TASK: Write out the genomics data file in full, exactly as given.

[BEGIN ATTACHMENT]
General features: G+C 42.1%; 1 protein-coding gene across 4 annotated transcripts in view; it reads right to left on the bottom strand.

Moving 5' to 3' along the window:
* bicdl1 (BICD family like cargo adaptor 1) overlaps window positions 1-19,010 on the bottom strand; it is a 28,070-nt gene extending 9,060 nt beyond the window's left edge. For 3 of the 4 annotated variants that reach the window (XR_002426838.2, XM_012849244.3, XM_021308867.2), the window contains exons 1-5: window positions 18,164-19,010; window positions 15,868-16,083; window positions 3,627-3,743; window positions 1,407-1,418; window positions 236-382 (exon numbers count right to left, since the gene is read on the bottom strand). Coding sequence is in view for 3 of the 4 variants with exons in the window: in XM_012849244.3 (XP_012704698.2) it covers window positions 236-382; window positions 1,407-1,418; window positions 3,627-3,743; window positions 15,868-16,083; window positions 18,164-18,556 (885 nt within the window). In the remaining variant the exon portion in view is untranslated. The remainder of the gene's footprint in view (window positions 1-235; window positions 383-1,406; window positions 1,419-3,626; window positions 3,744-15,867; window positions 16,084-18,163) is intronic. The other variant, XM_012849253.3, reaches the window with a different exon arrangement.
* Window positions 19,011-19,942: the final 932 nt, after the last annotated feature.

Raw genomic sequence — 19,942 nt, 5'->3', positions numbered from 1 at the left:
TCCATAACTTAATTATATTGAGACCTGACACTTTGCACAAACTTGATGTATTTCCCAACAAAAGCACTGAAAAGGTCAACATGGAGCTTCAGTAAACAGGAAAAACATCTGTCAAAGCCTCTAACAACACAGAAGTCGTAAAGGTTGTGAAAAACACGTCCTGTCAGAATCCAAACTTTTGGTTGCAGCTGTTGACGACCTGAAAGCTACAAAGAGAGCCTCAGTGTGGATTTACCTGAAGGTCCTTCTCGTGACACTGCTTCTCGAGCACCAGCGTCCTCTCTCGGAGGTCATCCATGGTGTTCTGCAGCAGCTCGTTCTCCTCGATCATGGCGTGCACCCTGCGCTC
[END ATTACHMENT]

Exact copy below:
General features: G+C 42.1%; 1 protein-coding gene across 4 annotated transcripts in view; it reads right to left on the bottom strand.

Moving 5' to 3' along the window:
* bicdl1 (BICD family like cargo adaptor 1) overlaps window positions 1-19,010 on the bottom strand; it is a 28,070-nt gene extending 9,060 nt beyond the window's left edge. For 3 of the 4 annotated variants that reach the window (XR_002426838.2, XM_012849244.3, XM_021308867.2), the window contains exons 1-5: window positions 18,164-19,010; window positions 15,868-16,083; window positions 3,627-3,743; window positions 1,407-1,418; window positions 236-382 (exon numbers count right to left, since the gene is read on the bottom strand). Coding sequence is in view for 3 of the 4 variants with exons in the window: in XM_012849244.3 (XP_012704698.2) it covers window positions 236-382; window positions 1,407-1,418; window positions 3,627-3,743; window positions 15,868-16,083; window positions 18,164-18,556 (885 nt within the window). In the remaining variant the exon portion in view is untranslated. The remainder of the gene's footprint in view (window positions 1-235; window positions 383-1,406; window positions 1,419-3,626; window positions 3,744-15,867; window positions 16,084-18,163) is intronic. The other variant, XM_012849253.3, reaches the window with a different exon arrangement.
* Window positions 19,011-19,942: the final 932 nt, after the last annotated feature.

Raw genomic sequence — 19,942 nt, 5'->3', positions numbered from 1 at the left:
TCCATAACTTAATTATATTGAGACCTGACACTTTGCACAAACTTGATGTATTTCCCAACAAAAGCACTGAAAAGGTCAACATGGAGCTTCAGTAAACAGGAAAAACATCTGTCAAAGCCTCTAACAACACAGAAGTCGTAAAGGTTGTGAAAAACACGTCCTGTCAGAATCCAAACTTTTGGTTGCAGCTGTTGACGACCTGAAAGCTACAAAGAGAGCCTCAGTGTGGATTTACCTGAAGGTCCTTCTCGTGACACTGCTTCTCGAGCACCAGCGTCCTCTCTCGGAGGTCATCCATGGTGTTCTGCAGCAGCTCGTTCTCCTCGATCATGGCGTGCACCCTGCGCTC